# When does American and European call have the same price?

We will prove the following fact arising from finance.

• American call and European call with the same strike and maturity has the same price given that their underlying assets are the same non-dividend stock.

Of course, this fact shall not be generalized to put or some other scenarios.

We denote

• the stock price by random process ${X}$,
• and the strike by ${K}$,
• the maturity by ${T}$,
• interest rate by ${r}$.

The mathematical counterpart of the claim, which we want to prove below, is that $\displaystyle \mathbb E [ e^{-rT} (X_T - K)^+] = \sup_{\tau \le T} \mathbb E[ e^{-r\tau} (X_\tau - K)^+].$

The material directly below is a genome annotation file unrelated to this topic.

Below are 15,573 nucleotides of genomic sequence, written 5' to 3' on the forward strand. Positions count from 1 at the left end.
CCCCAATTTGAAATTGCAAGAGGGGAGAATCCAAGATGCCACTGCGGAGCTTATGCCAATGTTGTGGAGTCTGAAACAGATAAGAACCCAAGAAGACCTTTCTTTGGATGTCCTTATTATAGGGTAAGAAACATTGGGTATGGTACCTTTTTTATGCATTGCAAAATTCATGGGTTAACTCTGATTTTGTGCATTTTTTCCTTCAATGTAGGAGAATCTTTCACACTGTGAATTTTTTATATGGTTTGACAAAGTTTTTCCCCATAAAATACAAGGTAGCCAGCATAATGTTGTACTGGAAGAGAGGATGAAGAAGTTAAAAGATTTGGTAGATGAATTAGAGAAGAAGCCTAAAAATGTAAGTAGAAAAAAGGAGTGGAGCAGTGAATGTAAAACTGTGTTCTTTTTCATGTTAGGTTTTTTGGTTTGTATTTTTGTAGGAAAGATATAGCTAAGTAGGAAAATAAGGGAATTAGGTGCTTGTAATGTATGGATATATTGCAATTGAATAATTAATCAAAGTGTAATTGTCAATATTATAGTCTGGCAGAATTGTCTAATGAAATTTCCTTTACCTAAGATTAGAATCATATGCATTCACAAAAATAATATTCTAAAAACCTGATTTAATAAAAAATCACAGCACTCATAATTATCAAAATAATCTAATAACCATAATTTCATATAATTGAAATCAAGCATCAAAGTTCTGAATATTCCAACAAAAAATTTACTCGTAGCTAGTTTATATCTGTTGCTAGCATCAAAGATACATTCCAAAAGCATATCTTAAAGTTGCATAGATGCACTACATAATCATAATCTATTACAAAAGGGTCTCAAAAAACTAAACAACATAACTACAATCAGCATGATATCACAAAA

We set ${\hat K = e^{-rT}K}$. Because

• ${x\mapsto (x - \hat K)^+}$ is convex;
• ${t \mapsto e^{-rt} X_t}$ is a martingale;

we have $\displaystyle t\mapsto (e^{-rt} X_t - \hat K)^+$

being a submartingale. This implies that $\displaystyle \mathbb E [ (e^{-rT} X_T - \hat K)^+] \ge \mathbb E[ (e^{-r\tau} X_\tau - \hat K)^+]$

which in turn gives that $\displaystyle \mathbb E [ e^{-rT} (X_T - K)^+] \ge \mathbb E[ e^{-r\tau} (X_\tau - K)^+]$

for any ${\tau \le T}$. The other direction of the inequality is obvious from ${\sup}$ operator.